It all started when Mary found a canvas binocular bag, complete with velcro closer and a shoulder strap. Her mind began working. What can I use this for?
Soon, she asked, "Mommy, can I be a newspaper deliverer when I grow up?"
After hearing my answer in the affirmative, she set about "designing" a newspaper to put into her bag.
Later I heard tears of frustration from very focused, very determined, almost-five-year-old Mary.
Unable to help--I'd already delayed my shower for other kid-related reasons--I enlisted Paul's help. "Please help Mary design a newspaper. She wants to make newspapers so she can deliver them."
Paul responded, reluctantly at first. Then his own mind began working.
Out of the shower, I found all four children designing newspapers. Thrilled, I commended them for including ads, since that was one way newspapers and magazines generate revenue. Hearing that, they each cut ads out of a mail circular. Next, they glued them down and surrounded them with made-up headlines. (Miss Beth just practiced with her scissors. Thankfully, she doesn't get frustrated with how little she can do, compared to her siblings. She's just happy they welcome her).
"Fall is here!"
"New exhibits at the Cleveland Zoo!"
"Basketball this season will be in the house"
"Carriage and Wagon Rides 2 Cents"
"Free Help With AWANA Verses"
"Mr. Poller Comes Out of Hospital"
"Mr. Goodrich is 100 Years Old"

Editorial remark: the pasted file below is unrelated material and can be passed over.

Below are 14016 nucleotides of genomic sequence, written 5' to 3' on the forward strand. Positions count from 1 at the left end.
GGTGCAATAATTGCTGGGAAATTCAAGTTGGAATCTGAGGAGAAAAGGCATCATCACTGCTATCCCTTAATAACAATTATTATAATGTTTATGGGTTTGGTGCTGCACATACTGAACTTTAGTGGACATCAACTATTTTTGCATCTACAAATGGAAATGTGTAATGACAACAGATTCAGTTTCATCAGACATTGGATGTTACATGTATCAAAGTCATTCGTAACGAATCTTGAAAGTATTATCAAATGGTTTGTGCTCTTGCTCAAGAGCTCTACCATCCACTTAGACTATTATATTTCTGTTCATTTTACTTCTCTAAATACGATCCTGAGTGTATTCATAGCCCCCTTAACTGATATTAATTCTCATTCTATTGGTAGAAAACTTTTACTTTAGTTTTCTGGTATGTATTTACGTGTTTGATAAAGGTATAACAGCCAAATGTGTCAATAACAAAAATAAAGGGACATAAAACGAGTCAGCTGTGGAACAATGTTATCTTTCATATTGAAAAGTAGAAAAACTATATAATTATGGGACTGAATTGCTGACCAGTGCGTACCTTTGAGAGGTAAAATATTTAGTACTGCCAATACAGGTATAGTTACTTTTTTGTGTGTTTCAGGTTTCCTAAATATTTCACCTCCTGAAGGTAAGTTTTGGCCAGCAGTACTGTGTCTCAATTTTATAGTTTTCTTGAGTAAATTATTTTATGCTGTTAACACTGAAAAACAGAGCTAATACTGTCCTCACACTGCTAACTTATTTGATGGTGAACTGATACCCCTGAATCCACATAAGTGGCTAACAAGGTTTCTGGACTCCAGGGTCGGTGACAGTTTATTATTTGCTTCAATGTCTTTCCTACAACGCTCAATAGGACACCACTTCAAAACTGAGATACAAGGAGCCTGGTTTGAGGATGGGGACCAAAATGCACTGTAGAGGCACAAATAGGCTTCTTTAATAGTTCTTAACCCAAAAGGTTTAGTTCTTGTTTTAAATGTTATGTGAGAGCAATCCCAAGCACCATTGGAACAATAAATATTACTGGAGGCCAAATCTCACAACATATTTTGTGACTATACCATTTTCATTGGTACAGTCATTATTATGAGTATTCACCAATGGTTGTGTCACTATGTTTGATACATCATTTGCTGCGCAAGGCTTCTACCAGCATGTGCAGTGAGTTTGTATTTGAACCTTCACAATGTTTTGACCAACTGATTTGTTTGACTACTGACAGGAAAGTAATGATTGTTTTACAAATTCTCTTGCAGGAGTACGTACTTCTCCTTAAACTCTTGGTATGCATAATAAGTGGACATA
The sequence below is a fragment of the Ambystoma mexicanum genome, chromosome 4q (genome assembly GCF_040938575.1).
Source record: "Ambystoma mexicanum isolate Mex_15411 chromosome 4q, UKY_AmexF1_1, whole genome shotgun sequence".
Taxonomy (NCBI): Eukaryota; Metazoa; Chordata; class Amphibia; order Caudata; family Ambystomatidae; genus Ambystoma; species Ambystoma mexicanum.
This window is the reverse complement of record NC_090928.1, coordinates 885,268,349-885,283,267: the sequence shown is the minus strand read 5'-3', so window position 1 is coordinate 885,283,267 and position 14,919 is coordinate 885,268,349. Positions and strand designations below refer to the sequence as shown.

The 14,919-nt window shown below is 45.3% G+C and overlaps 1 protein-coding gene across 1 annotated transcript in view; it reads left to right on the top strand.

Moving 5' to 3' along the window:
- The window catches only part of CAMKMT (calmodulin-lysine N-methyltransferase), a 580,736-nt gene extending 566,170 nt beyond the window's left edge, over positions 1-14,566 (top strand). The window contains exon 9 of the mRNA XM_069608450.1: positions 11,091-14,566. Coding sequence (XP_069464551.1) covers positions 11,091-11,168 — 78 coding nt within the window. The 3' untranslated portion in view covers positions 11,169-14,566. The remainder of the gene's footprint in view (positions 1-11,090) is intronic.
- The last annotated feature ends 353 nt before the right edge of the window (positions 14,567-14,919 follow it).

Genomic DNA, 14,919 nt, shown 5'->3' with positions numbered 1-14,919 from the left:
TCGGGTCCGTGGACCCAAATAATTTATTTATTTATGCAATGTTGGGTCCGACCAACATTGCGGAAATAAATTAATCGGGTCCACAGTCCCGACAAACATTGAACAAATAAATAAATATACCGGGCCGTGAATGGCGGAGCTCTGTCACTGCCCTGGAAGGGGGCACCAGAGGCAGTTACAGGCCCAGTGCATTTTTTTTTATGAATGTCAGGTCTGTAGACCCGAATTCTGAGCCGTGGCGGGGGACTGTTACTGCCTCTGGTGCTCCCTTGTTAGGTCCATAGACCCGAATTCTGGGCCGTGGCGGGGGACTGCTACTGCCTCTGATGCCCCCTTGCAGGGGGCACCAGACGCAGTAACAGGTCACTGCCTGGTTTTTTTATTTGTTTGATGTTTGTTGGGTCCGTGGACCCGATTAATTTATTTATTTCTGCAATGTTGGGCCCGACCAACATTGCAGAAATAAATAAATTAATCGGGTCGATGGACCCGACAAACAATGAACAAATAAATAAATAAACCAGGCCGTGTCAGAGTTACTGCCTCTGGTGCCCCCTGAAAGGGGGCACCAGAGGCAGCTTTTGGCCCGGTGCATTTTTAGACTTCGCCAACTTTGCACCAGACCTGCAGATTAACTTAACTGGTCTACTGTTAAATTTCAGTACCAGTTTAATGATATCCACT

"A Parade is Coming on the 19th"
"Good Year Tire Factories Now Open!"
"Bulb Ads Coming March 2012"
"Bug Supply Ads Coming January 2012"
Newspapers were all the rage here for about an hour. I dutifully marked "writing" off both boys' daily school lists.
Later they asked, "Who marked my "writing" column?" (They usually do their own marking)
I responded. "I did."
"But I didn't do writing yet."
I went to get their newspapers and showed them their "writing".
I love this about free time. My children often use it for learning-related schemes, never realizing it.
In fact, the more I observe children, the more I realize that imagination unlocks so much of their potential.
The case against over-scheduling and teaching to the test has never been stronger in my mind. Children are natural learners.
Serving them well, preparing them well for the future, means we must be primarily facilitators.
- We must give them time to create.
- We must ensure that a variety of materials are always available (paper, glue, magazines, newspapers, paint, ink, markers, etc.), or allow them to innovate--even if it's messy.
- We must encourage them by delighting in their work.
- We must use their creative works to evaluate their learning, and then target lessons to address weaknesses.
They may demonstrate knowledge on a test right after studying, but if it doesn't transfer to their creative works, the concepts aren't quite mastered--they aren't second nature yet. Tests are one tool to evaluate learning, but the best way is to observe students create. What can they really do? Do they instinctively know where to go for information? Can they problem-solve? Can they innovate? Can they work with a partner--combining their strengths....supplementing their weaknesses?
Observing my kids and watching them grow, I'm so thankful for homeschooling. Only the one-room schoolhouse can duplicate, to some extent, what I can do in my home.